Wednesday, December 28, 2005
Kinyan on Davar sheLo Ba L'Olam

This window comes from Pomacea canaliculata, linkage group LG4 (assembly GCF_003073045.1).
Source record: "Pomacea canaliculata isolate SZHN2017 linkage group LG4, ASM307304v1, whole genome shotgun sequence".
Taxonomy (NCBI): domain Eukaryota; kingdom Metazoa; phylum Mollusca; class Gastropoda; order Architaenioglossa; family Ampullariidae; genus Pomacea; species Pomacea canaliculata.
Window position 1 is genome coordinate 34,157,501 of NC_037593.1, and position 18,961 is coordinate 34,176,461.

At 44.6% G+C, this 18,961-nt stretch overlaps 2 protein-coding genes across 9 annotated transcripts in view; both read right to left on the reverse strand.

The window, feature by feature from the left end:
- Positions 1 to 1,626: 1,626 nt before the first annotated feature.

My son is learning perek hamafkid. The Mishna allows a watchman to pay for an object stolen from him, in which case he, the watchman, and not the original owner, would collect the penalty of keifel (double-payment) from the thief if caught. The gemara questions how this law works when we know that one cannot aquire a "davar shelo ba l'olam", an item which does not yet exist: the double-payment (keifel) penalty does not exist until the thief is found, and the object no longer exists in the owner's control for that to be sold either. What exactly is this watchman acquiring? The gemara answers that when the watchman originally received the object from its owner there is an implicit sale of the object, contingent on the object being stolen and the watchman later agreeing to pay for it. An interesting chiddush emerges from this discussion: Although one cannot buy a davar shelo ba l'olam, one can buy an existing object on a condition that is lo ba l'olam. In other words, I cannot buy fruit from your trees before that fruit has grown, but I can buy the existing trees on condition that they grow fruit at some future date.